Nov. 20 (Bloomberg) -- Egypt reached a preliminary agreement with an International Monetary Fund team for a loan of as much as $4.8 billion that officials say is necessary to support the ailing economy and attract more funding.
The “22-month standby arrangement” for the loan, which will carry an interest rate of about 1.06 percent, will be distributed in eight quarterly tranches if it is approved by the IMF’s board, Andreas Bauer, who headed the fund’s technical team to the country, told reporters today. Planning Minister Ashraf el-Arabi said the board will review the agreement next month.
Since last year’s uprising that ousted Hosni Mubarak, the economy of the Arab world’s most populous country has been battered. Foreign reserves have plunged by more than 50 percent while protests and unrest have stunted productivity and cut key revenue sources such as foreign investment and tourism.
“Although not unexpected, the news is positive -- in terms of the relief it will bring from the pressure on Egypt’s external and fiscal deficits, but also in terms of the confidence it suggests the IMF has in Egypt’s policy makers,” said Liz Martins, Dubai-based senior economist at HSBC Middle East Ltd.
“The deal has long been seen as a prerequisite for a turnaround in investor confidence and release of further funding,” said Martins. “Attention will now turn to the conditions of the deal, and the implications for fiscal and exchange-rate policy.”
The benchmark EGX 30 Index of stocks, which declined as much as 2.2 percent before the IMF agreement was announced, rallied to close down 0.1 percent at 5,409.89. The nation’s 5.75 percent dollar-denominated bonds due in April 2020 rose for the first time in three days, sending the yield eight basis points, or 0.08 of a percentage point, lower to 5.27 percent at 4:53 p.m. in Cairo, according to prices compiled by Bloomberg.
The IMF said in an e-mailed statement that the Egyptian authorities “plan to reduce wasteful expenditures, including by reforming energy subsidies and better targeting them to vulnerable groups.”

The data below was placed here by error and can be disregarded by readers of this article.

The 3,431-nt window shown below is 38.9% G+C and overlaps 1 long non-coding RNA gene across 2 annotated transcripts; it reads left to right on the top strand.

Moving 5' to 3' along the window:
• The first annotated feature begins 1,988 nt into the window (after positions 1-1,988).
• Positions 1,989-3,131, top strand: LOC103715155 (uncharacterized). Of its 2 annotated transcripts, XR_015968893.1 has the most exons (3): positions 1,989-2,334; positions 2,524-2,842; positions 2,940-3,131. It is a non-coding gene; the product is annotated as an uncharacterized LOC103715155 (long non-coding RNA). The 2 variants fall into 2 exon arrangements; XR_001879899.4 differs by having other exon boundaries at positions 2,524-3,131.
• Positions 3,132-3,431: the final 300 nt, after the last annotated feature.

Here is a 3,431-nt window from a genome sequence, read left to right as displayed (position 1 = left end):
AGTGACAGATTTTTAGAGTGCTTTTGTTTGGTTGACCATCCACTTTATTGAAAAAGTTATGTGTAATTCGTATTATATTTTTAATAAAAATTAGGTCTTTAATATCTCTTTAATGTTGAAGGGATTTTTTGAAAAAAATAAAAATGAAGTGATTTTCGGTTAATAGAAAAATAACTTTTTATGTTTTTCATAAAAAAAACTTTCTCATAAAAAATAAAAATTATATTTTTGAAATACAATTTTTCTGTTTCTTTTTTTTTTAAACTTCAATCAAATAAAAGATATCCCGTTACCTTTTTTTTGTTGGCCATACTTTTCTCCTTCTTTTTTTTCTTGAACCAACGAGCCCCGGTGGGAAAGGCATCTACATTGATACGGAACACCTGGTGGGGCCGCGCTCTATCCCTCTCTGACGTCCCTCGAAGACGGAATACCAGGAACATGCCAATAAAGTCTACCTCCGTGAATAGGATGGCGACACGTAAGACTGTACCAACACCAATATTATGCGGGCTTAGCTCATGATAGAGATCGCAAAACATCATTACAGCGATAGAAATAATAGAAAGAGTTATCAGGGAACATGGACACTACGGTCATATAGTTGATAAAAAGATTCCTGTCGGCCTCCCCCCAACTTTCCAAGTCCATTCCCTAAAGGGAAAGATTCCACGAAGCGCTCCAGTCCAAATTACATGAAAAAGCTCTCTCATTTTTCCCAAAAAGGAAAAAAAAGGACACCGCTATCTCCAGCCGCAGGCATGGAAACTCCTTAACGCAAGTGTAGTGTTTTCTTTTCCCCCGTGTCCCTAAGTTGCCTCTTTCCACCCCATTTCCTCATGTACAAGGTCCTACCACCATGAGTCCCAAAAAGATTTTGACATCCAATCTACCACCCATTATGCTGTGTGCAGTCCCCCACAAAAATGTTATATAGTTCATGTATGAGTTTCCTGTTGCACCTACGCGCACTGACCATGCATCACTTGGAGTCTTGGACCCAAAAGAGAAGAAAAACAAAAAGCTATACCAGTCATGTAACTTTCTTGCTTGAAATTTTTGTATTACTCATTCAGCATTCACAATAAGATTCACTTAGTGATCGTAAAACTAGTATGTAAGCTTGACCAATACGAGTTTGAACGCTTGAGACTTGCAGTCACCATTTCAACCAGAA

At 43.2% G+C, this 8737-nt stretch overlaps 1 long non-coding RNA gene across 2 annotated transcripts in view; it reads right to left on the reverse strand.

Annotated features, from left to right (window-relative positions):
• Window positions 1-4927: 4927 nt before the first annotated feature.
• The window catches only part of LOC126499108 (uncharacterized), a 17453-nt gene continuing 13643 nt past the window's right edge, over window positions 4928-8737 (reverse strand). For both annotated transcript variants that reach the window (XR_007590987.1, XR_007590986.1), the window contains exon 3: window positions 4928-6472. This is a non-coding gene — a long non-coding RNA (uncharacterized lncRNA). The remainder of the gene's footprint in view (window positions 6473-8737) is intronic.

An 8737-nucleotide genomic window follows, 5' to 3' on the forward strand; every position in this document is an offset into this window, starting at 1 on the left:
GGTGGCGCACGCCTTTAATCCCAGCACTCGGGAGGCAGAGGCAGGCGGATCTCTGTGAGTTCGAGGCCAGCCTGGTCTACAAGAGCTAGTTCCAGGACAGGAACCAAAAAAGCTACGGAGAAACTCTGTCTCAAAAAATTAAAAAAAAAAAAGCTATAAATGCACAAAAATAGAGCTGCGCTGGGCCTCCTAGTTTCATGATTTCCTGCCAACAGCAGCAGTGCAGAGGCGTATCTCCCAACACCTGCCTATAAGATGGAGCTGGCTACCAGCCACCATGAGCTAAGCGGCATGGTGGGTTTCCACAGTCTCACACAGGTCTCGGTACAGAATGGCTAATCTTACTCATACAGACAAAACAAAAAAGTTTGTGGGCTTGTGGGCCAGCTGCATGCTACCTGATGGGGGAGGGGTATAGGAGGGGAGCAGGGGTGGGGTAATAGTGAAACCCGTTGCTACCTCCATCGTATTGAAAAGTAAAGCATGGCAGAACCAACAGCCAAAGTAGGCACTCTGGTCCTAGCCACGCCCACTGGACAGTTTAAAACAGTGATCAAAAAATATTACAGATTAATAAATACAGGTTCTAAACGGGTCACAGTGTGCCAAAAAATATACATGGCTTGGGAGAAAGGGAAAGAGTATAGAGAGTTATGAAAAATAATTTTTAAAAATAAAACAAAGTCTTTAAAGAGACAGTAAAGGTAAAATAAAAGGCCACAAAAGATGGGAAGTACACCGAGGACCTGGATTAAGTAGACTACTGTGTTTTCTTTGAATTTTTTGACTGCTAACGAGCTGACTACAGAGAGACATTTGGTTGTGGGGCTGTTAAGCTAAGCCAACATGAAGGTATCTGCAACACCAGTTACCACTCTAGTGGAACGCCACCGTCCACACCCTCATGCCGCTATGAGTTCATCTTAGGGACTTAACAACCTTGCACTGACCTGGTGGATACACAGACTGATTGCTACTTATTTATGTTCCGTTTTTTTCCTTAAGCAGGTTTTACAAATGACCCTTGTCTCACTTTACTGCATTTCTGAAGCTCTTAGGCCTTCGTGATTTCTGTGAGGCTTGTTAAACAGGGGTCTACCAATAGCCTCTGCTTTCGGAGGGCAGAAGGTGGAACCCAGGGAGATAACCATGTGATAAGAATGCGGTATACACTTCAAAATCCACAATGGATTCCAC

The government also intends “to raise revenues through tax reforms, including by increasing the progressivity of income taxation and by broadening the general sales tax to become a full-fledged value-added tax,” the IMF said.
The resources generated will be used to boost social spending and infrastructure investment, and to gradually reduce the budget deficit from almost 11 percent in the last fiscal year that ended in June to 8.5 percent of gross domestic product in 2013-2014, it said.
“Monetary and exchange-rate policies will be geared toward ensuring declining inflation over the medium term, enhancing Egypt’s international competitiveness to stimulate trade and attract capital inflows, and increasing international reserves to protect against external shocks,” the fund said in its statement.
The Cabinet said today it targets raising international reserves to $19 billion by the end of the next fiscal year from the current level of $15.5 billion. It also said it plans to implement a flat corporate tax of 25 percent instead of the current two-tier system and to transition to a full implementation of VAT in 2014.
Today’s news about an agreement has “greatly reduced the risk of a balance of payments crisis in the country,” Capital Economics Ltd. said in an e-mailed research note. While “radical policy reforms are unlikely in the very near-term,” the “conditions attached to the IMF deal should ultimately pave the way for a return to strong growth in the medium-term,” it said, adding the board’s approval should be “straightforward,” and “disbursements can start from early 2013.”
Capital Economics said the IMF statement made little mention of the issue of currency devaluation. “The pound currently looks significantly overvalued and we estimate that it might need to fall by around 20 percent in order to restore competitiveness,” it said. “Private capital inflows are unlikely to return until the issue of currency devaluation is put to bed,” it said, adding it expects the pound may fall to as low as 7.5 per dollar by the end of next year.
The currency, subject to a managed float, retreated 0.1 percent today to 6.1053 a dollar, according to data compiled by Bloomberg, bringing its decline on the year to 1.2 percent.
During the IMF’s visit to Egypt, the government unveiled an economic program that targets growth of 3.8 percent in the fiscal year through June 2013, from 2.2 percent last year, rising to 6.5 percent by 2015-2016 and 9.8 percent in 2021-2022.
Mona Mansour, chief economist at Cairo-based investment bank CI Capital Holdings, said such targets sounded very optimistic. “What matters is having in place an economic reform plan that is endorsed by the public and that has an implementable timeframe in order to receive money from the IMF,” she said.
The loan talks took place amid opposition from some activist groups who object to what they say is a lack of transparency in the process. They say they worry that the loan will come with stringent conditions and undermine Egypt’s economic independence. Egyptian and IMF officials say the country’s economic program is a homegrown one.
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